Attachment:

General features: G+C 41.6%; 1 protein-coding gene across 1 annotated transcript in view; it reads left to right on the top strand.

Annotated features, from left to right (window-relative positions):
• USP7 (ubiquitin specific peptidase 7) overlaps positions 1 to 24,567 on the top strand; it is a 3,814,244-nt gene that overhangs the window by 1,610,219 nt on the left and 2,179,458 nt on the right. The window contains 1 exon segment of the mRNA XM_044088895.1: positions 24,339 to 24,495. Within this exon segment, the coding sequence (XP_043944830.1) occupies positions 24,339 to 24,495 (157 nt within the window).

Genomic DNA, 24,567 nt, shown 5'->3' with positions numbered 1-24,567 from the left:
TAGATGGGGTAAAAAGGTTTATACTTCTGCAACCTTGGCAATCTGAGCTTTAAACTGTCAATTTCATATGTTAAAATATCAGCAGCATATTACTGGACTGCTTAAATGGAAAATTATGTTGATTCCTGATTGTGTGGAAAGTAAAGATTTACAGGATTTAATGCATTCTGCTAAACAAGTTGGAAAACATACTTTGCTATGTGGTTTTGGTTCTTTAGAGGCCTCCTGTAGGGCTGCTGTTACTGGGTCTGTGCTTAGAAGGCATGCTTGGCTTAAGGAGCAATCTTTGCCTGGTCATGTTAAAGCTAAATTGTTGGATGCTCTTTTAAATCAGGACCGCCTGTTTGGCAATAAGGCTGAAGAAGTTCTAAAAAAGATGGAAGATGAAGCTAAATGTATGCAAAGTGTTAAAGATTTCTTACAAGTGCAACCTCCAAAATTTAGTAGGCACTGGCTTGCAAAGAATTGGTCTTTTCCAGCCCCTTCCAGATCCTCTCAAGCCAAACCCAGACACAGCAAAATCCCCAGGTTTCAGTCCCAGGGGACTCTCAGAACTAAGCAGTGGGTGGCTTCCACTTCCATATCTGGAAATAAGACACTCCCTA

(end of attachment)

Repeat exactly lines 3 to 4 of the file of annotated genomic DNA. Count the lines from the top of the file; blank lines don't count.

• USP7 (ubiquitin specific peptidase 7) overlaps positions 1 to 24,567 on the top strand; it is a 3,814,244-nt gene that overhangs the window by 1,610,219 nt on the left and 2,179,458 nt on the right. The window contains 1 exon segment of the mRNA XM_044088895.1: positions 24,339 to 24,495. Within this exon segment, the coding sequence (XP_043944830.1) occupies positions 24,339 to 24,495 (157 nt within the window).

Genomic DNA, 24,567 nt, shown 5'->3' with positions numbered 1-24,567 from the left: